If history has taught us anything, it is best to keep Russia at arm's length, at least politically.  We don't need to ratchet the current crisis into a full blown Cold War, but at the same time it is important to send Mr. Putin a message that the US will not sit idly by while he pushes at his boundaries, "protecting" the rights of Russian minorities in other countries, especially with other ethnic Russian enclaves now contemplating similar referendums like the one we saw in the Crimea.

It is also important to differentiate between the autocratic government in Moscow and the Russian people, who are being whipped into an emotional frenzy much like George Bush was successfully able to do with Americans in the wake of 911 and carry out unjust wars in Afghanistan and Iraq.

President Obama has kept a cool head, unlike his Republican adversaries and is targeting sanctions rather than lowering a wall in relations with Russia.  However, I'm sure his patience will be sorely tested in the months ahead, as he stages the American withdrawal from Afghanistan, using Russian transport corridors, which had previously been negotiated.

Meanwhile, Mackie will have to plan his trip to Yalta for some other time.

7 comments:

  1. Speaking of "whipped into a social frenzy", some right wing loonies are talking like Russia is about to invade Alaska and to reclaim it. As far as I'm concerned, if Crimeans were wrong to democratically vote for union with Russia, then Ukraine's action in removing a democratically elected government in Kiev is just as wrong. In either case, Obama has no business dictating to Putin what he must or must not do. It is none of our business.

    The delusional right wingers constantly bombard us with the idiotic notion that government is not the solution to problems. That, on the contrary, quoting Reagan, government IS the problem and needs to be removed from the issue. If that is the case, then government (that is, Washington DC) has no business getting involved in Russia-Ukraine-Crimea-Timbuktu-Atlantis or whatever. It is their problem, not ours.

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  2. The crisis in Ukraine arose when Yanukovich chose not to sign an EU trade agreement which he had previously agreed to in principal and had taken over a year to finalize. Putin apparently offered gas discounts and debt relief to encourage the Ukrainian president not to sign that agreement.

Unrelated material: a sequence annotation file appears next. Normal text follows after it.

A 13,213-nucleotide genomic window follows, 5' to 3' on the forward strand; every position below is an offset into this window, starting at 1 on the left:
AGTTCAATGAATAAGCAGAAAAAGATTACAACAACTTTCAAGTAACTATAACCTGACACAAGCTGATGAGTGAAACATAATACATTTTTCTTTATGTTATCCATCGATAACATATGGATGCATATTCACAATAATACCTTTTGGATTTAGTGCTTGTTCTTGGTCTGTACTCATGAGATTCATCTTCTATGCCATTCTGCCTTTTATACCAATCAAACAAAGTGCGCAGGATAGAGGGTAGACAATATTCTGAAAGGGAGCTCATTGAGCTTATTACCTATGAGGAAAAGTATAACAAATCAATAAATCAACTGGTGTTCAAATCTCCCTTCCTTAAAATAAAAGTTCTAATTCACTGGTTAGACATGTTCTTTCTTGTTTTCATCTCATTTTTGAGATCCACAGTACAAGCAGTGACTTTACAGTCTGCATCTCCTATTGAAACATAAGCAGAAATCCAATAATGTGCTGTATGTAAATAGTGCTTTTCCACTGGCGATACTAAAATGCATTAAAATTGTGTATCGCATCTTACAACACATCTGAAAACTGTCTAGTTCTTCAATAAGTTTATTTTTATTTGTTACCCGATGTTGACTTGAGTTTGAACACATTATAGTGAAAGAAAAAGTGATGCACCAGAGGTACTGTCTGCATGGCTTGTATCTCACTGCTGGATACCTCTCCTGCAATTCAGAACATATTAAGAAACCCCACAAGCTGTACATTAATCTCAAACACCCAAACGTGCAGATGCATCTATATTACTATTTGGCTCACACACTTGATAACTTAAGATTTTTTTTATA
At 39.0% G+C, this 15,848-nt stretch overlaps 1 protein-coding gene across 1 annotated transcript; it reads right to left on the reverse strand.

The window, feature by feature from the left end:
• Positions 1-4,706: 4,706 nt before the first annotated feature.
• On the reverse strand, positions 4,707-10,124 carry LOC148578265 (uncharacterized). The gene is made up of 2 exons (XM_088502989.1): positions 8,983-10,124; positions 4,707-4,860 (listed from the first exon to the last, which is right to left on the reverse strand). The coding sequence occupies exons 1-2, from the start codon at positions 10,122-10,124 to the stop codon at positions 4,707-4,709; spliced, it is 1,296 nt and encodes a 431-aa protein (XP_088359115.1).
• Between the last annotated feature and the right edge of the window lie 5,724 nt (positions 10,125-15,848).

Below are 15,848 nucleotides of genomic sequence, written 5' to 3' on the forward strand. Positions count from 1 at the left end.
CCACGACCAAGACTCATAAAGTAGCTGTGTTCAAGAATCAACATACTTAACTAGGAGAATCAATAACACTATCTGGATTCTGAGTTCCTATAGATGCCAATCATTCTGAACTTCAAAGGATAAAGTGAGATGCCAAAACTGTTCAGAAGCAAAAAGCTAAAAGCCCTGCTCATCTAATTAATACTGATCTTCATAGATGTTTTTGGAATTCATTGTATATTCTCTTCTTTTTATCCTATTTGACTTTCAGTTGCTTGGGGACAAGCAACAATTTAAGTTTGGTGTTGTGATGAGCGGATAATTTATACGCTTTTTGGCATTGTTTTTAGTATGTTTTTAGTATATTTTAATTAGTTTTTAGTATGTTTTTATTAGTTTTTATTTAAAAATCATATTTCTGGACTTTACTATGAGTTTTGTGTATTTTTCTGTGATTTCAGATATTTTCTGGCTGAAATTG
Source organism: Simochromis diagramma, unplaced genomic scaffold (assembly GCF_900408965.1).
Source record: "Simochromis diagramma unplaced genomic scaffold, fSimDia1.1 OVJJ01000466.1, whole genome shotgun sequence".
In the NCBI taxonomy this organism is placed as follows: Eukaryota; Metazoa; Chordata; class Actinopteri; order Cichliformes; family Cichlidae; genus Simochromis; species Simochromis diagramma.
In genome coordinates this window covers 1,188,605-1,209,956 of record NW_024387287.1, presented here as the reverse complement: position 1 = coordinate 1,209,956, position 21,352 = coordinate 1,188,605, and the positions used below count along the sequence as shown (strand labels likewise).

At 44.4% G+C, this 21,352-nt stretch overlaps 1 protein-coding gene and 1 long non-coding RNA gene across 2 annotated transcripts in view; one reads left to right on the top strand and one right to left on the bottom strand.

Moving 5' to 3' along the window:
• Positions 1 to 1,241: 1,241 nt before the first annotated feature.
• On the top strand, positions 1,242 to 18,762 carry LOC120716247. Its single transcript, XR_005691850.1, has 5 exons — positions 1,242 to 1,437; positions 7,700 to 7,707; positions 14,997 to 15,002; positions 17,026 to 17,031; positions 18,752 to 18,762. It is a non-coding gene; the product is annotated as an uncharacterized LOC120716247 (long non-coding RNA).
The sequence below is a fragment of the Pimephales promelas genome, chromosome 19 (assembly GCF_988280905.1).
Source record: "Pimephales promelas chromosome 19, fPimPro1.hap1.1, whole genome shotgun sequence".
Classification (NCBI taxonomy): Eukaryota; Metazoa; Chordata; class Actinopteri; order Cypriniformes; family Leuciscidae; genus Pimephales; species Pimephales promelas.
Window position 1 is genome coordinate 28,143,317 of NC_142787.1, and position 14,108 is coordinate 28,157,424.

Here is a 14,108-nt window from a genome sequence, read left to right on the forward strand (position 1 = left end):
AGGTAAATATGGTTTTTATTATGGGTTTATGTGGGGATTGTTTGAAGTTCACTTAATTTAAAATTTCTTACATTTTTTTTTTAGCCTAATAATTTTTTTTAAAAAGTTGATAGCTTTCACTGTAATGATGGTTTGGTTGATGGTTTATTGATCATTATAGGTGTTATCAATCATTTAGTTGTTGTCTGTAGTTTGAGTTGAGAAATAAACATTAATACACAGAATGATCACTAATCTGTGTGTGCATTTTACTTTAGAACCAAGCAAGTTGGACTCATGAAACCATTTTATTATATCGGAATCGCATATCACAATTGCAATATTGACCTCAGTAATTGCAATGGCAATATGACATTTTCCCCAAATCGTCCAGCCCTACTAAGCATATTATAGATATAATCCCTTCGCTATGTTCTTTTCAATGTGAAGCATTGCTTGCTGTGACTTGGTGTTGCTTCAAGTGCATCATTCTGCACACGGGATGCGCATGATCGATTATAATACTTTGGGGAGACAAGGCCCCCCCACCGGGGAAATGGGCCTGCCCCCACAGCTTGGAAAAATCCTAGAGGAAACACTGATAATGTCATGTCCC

Many Ukrainians were looking forward to increased ties to the West, but Russia has long expressed its right of eminent domain in regard to Ukrainian affairs, since it basically sees the country as an extension of itself. This was one the reason for the protests we saw in Kiev.

    I think Obama has acted rightly in extending support and debt relief to the interim Ukrainian gov't that came to power in a co-signed agreement with Yanukovich. The scariest part about Putin's motivations is that he justifies them as "protecting" the rights of Russian minorities in other countries, when in the case there was absolutely no threat to Crimea posed by the interim government.

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  3. If international sanctions are the solution then the right wingers ought to be glad these were not imposed on the USA when Bush carried out his invasions on Iraq and Afghanistan.

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  4. I prefer to look at cases individually, not justify one in terms of another.

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  5. Meanwhile, our own President in Exile has weighed in on the subject,

    http://theweek.com/article/index/258548/speedreads-mitt-romney-explains-how-he-would-have-kept-russia-from-messing-with-ukraine

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  6. Putin saw an opportunity favored by history and geography, then seized on it before anyone could mobilize any opposition. Call it sinister but it was bold and unexpected. Let's not overreact, but it does revive Russia as a force to reckon with and not to regard as predictable.

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  7. Russia has always been unpredictable, but so too has been the US. Snipping off the Crimea from a beleaguered Ukraine doesn't make them a great power, it just reveals Putin as an opportunist.